Cars are submerged in floodwaters in Kimmswick, Missouri, on December 28.

Story highlights

Many have died trying to drive through water in Missouri and elsewhere experiencing flooding

A foot of water will float most vehicles and more can sweep a car away

As little as six inches of water will reach the bottom of most vehicles

CNN  — 

No, you cannot make it through that floodwater. It doesn’t matter how good a driver you think you are, or how tall or big your vehicle.

Less than a foot of water can send your car floating away, and in a flood that means you can sink and drown.

“If we could say anything over and over and over, it’s “Don’t drive into water,” Missouri Gov. Jay Nixon told St. Louis public radio this week as his state and others were slammed with record flooding.

But as he and every safety official keep giving warnings, people continue to think they can defy the treacherous force of water.

Storms have been blamed for roughly 49 deaths this past week across the country, and though some are blamed on tornadoes, many died because they attempted to drive through floodwater. In Missouri, 14 are dead. This week a motorist died after being swept off a road in Crawford County.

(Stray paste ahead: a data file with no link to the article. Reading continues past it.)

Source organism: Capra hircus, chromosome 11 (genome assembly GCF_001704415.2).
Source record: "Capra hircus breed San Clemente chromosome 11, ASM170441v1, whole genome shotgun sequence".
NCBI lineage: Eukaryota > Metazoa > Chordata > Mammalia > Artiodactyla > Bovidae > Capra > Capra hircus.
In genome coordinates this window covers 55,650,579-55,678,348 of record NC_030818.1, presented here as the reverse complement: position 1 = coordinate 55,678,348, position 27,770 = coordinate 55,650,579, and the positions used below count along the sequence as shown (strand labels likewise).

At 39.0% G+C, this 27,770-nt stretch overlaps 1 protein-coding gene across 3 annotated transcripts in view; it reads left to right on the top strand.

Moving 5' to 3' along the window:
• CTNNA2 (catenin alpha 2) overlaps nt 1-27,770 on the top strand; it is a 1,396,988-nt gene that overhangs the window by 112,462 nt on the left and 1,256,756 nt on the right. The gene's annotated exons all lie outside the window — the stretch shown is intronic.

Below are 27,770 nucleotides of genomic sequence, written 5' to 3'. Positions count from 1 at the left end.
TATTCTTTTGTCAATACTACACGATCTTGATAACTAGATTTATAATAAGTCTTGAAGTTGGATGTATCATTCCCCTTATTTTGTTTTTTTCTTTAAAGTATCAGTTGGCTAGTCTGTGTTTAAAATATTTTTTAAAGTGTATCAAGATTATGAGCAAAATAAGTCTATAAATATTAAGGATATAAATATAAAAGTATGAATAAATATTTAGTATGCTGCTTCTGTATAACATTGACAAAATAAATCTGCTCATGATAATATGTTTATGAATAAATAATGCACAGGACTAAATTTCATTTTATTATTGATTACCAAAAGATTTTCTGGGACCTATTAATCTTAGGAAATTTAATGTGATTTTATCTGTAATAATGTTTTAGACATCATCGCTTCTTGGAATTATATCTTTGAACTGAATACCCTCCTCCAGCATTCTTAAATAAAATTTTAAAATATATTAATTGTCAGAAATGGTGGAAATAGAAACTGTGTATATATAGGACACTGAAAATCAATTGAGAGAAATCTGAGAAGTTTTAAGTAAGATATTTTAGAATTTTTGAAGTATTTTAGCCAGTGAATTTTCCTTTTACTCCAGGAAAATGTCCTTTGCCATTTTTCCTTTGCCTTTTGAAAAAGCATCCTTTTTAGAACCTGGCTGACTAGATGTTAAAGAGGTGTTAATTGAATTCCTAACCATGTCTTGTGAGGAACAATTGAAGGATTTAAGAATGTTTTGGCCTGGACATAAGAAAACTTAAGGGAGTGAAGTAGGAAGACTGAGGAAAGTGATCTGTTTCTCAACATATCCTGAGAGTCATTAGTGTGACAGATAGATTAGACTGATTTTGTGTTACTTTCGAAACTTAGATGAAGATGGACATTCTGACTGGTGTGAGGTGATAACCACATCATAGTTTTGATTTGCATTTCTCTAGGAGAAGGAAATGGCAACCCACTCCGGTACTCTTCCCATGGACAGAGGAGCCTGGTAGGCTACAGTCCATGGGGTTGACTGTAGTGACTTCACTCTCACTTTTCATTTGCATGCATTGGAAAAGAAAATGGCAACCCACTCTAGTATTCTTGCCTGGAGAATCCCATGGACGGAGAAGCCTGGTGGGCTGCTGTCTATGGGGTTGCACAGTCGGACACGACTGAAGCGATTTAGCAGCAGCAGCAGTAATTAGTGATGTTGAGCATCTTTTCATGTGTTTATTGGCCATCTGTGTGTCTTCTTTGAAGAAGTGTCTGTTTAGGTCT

In Jefferson County, south of St. Louis, rescuers pulled a man from his car stuck in floodwater, CNN affiliate KMOV reported. He said he had not seen the water, because it was dark.

Five international soldiers temporarily stationed in Missouri for training when their car was swept away by water they attempted to drive through.

According to FEMA, the Federal Emergency Management Administration:

* Just 6 inches of moving water will reach the base of most passenger vehicles;

* 2 feet of water can sweep away your vehicle, even an SUV or truck;

* Most vehicles will float in just 1 foot of water.

If that doesn’t seem like a lot, consider that a cubic foot of water weighs more than 60 pounds. Each foot of rising water applies 500 pounds of lateral force on a vehicle.

If floodwaters rise around your car but the water is not moving, the agency advises, abandon the car and move to higher ground. Do not leave the car to enter moving water.

The Weather Channel has repeatedly warned how dangerous it is to drive through water. This year, the Weather Channel wrote about a Louisville, Kentucky, woman who was stranded at 9:30 a.m. on a rural road. The car was swept away by 11:30 a.m., and when rescuers reached her, she was dead.

How to help victims of the deadly flooding